Cooking the Books 1: Overproduction or underconsumption?
“Is Marx’s analysis of capitalism still valid today?” asked Jonny Ball in the anarchist paper Freedom (19 June). While trying to be generally sympathetic to Marx, he didn’t always get it right. According to him:
“Crises are not so much of a problem of overproduction, as this in itself is not a problem if people have the purchasing power to buy back what they produce, but the trigger in any recession is in fact, underconsumption.”
To back this up he quotes “the Marxist writer George Jackson” who wrote about production before 1929 increasing “without a corresponding increase in the ability of the great labouring masses to buy back what was being produced” and that therefore “it was underconsumption (not overproduction)” that led to stock market crash of 1929.
Overproduction occurs when too much of some good has been produced in relation to the market demand for it (not the same as the real need for it). It can affect any type of good – raw materials, steel, ships, consumer goods, anything.
Underconsumption has been defined in various ways but all have in common the view that consumer (paying) demand is too low.
Cruder versions of underconsumption argue that, because workers cannot buy back all they produce, a chronic shortage of purchasing power is built-in to capitalism requiring, for instance, exports to bridge the gap. It is true that workers cannot buy back all they produce but total paying demand is not made up just of what workers buy; it also includes what capitalist firms buy (raw materials, buildings and equipment, finished and semi-finished products).
More subtle versions argue that because the share of consumer demand in total demand is too low this prevents sustained, balanced growth. On this theory a crisis is precipitated when the production of consumer goods increases faster than consumer demand, which is mainly that of wage and salary workers.
A crisis can be triggered by such an overproduction of consumer goods, and a case can be made out for this being a factor in 1929, but this is not the only way a crisis can be triggered. Overproduction in any sufficiently important sector of the economy can do this. This is why it can be said that overproduction (not underconsumption) is the cause of crises, as the anarchic, competitive struggle for profits leads to the total production of capitalist firms in a particular sector coming to exceed the paying demand for its products and this having a knock-on effect throughout the economy.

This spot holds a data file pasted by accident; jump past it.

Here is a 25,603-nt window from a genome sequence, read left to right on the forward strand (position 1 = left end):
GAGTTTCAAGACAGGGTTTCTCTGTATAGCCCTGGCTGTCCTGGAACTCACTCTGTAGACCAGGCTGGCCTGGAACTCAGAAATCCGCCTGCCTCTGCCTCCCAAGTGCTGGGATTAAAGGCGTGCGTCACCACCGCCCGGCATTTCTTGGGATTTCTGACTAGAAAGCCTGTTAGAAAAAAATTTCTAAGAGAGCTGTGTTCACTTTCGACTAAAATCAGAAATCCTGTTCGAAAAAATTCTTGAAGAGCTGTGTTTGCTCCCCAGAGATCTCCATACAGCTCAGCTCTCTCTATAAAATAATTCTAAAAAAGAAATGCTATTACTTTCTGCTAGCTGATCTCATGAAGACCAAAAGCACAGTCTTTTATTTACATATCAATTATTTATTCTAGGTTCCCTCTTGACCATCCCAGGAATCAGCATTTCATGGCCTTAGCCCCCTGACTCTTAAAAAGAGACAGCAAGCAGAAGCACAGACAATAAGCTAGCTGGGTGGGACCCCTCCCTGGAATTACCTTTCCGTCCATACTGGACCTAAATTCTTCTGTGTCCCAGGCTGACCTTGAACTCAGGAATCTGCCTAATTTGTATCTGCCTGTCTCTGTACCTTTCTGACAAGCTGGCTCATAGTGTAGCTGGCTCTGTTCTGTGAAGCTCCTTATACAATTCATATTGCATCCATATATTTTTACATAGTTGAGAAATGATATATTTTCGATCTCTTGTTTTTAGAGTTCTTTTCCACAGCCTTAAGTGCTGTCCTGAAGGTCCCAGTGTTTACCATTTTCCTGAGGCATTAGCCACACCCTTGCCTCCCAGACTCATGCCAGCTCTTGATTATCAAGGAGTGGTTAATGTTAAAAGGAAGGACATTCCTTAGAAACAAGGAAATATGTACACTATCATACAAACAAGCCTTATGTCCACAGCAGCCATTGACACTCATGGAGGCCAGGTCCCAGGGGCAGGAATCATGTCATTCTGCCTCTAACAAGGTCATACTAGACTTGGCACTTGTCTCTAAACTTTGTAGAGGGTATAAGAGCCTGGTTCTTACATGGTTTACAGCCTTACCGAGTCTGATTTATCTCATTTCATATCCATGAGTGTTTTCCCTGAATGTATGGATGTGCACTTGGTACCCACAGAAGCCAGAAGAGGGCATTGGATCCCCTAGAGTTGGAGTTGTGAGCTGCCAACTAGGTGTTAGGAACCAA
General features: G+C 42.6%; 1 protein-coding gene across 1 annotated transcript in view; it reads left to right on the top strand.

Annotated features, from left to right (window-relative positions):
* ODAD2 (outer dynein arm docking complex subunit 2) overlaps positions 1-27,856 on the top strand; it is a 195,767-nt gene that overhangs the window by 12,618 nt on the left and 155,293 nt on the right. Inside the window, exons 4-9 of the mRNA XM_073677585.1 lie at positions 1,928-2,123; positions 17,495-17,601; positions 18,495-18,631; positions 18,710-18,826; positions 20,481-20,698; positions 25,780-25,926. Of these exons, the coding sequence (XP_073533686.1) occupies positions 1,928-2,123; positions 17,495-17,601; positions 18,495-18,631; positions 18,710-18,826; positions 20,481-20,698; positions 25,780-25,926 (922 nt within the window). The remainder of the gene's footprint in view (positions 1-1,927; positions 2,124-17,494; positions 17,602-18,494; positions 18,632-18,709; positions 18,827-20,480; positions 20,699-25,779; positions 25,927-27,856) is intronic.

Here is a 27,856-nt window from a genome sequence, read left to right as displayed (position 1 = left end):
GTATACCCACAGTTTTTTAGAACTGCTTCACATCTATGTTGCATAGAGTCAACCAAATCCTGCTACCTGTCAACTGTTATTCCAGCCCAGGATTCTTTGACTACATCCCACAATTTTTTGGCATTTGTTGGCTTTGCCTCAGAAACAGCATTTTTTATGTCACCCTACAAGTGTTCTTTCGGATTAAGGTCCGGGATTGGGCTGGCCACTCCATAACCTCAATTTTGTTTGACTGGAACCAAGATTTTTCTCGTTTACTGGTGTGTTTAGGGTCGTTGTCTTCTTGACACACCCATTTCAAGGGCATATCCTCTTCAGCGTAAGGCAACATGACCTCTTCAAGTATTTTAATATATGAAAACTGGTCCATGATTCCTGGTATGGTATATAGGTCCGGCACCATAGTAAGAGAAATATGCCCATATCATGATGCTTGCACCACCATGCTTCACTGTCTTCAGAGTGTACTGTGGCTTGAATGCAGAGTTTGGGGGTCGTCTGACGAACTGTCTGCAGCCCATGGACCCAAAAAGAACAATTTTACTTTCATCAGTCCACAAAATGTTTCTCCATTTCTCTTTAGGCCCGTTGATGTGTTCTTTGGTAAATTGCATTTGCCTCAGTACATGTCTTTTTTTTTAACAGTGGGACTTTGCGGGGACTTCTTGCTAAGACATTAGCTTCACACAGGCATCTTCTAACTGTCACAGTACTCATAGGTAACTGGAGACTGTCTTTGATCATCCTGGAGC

It is not clear what Ball means when he says that overproduction “in itself is not a problem if people have the purchasing power to buy back what they produce”. If this is the case then there is no overproduction. Maybe he means overproduction in relation to needs rather than to paying demand, but this is not the sense that “overproduction” is usually used in economics.
But who is this “Marxist writer” George Jackson? Yes, it is George Jackson, the Black Panther and Soledad Brother, who was murdered in prison in 1971 at the age of 29. He spent his time in prison reading up on things and did become reasonably well-informed, but he would not have regarded himself as an authority on Marxian economics.
In any event, his “Marxism” was the so-called “Marxism-Leninism” of Mao Tse Tung. Not quite the same thing. Despite this, he did argue cogently for a moneyless society:
“Consider the people’s store, after full automation, the implementation of the theory of economic advantage. You dig, no waste makers, no harnesses on production. There is no intermediary, no money. The store, it stocks everything that the body or home could possibly use. Why won’t the people hoard, how is an operation like that possible, how could the storing place keep its stores if its stock (merchandise) is free? Men hoard against want, need, don’t they? Aren’t they taught that tomorrow holds terror, pile up a surplus against this terror, be greedy and possessive if you want to succeed in this insecure world? Nuts hidden away for tomorrow’s winter. Change the environment, educate the man, he’ll change. The people’s store will work as long as people know that it will be there, and have in abundance the things they need and want (really want); when they are positive that the common effort has and will always produce an abundance, they won’t bother to take home more than they need.
Water is free, do people drink more than they need?” (Soledad Brother, Letter of 17 June 1970).